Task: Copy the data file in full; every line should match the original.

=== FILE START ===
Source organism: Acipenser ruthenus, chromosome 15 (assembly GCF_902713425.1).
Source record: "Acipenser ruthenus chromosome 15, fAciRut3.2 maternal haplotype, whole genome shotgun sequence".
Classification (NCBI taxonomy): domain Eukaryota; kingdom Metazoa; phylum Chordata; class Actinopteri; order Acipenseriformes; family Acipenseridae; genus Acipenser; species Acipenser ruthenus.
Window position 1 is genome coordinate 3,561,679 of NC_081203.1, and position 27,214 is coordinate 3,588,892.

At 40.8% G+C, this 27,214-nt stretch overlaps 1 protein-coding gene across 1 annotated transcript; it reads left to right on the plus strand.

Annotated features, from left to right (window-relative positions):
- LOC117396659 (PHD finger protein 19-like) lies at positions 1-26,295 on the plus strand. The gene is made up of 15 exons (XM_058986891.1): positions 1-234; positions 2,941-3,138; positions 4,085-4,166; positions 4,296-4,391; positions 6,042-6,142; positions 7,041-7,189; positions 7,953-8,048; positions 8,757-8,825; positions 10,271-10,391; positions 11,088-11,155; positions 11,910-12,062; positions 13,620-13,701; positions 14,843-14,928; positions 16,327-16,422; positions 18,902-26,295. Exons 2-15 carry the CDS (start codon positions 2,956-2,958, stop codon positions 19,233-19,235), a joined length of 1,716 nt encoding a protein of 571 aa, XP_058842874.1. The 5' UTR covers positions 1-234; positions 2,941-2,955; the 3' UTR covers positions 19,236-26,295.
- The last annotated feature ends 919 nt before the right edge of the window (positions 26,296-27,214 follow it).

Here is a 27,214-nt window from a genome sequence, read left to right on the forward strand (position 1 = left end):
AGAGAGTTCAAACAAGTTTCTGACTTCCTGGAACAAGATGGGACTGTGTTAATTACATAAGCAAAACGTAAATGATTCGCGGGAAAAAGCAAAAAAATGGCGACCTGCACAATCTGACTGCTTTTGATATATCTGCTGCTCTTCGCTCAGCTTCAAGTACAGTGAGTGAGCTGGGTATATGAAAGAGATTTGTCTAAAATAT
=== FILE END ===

Source organism: Acipenser ruthenus, chromosome 15 (assembly GCF_902713425.1).
Source record: "Acipenser ruthenus chromosome 15, fAciRut3.2 maternal haplotype, whole genome shotgun sequence".
Classification (NCBI taxonomy): domain Eukaryota; kingdom Metazoa; phylum Chordata; class Actinopteri; order Acipenseriformes; family Acipenseridae; genus Acipenser; species Acipenser ruthenus.
Window position 1 is genome coordinate 3,561,679 of NC_081203.1, and position 27,214 is coordinate 3,588,892.

At 40.8% G+C, this 27,214-nt stretch overlaps 1 protein-coding gene across 1 annotated transcript; it reads left to right on the plus strand.

Annotated features, from left to right (window-relative positions):
- LOC117396659 (PHD finger protein 19-like) lies at positions 1-26,295 on the plus strand. The gene is made up of 15 exons (XM_058986891.1): positions 1-234; positions 2,941-3,138; positions 4,085-4,166; positions 4,296-4,391; positions 6,042-6,142; positions 7,041-7,189; positions 7,953-8,048; positions 8,757-8,825; positions 10,271-10,391; positions 11,088-11,155; positions 11,910-12,062; positions 13,620-13,701; positions 14,843-14,928; positions 16,327-16,422; positions 18,902-26,295. Exons 2-15 carry the CDS (start codon positions 2,956-2,958, stop codon positions 19,233-19,235), a joined length of 1,716 nt encoding a protein of 571 aa, XP_058842874.1. The 5' UTR covers positions 1-234; positions 2,941-2,955; the 3' UTR covers positions 19,236-26,295.
- The last annotated feature ends 919 nt before the right edge of the window (positions 26,296-27,214 follow it).

Here is a 27,214-nt window from a genome sequence, read left to right on the forward strand (position 1 = left end):
AGAGAGTTCAAACAAGTTTCTGACTTCCTGGAACAAGATGGGACTGTGTTAATTACATAAGCAAAACGTAAATGATTCGCGGGAAAAAGCAAAAAAATGGCGACCTGCACAATCTGACTGCTTTTGATATATCTGCTGCTCTTCGCTCAGCTTCAAGTACAGTGAGTGAGCTGGGTATATGAAAGAGATTTGTCTAAAATAT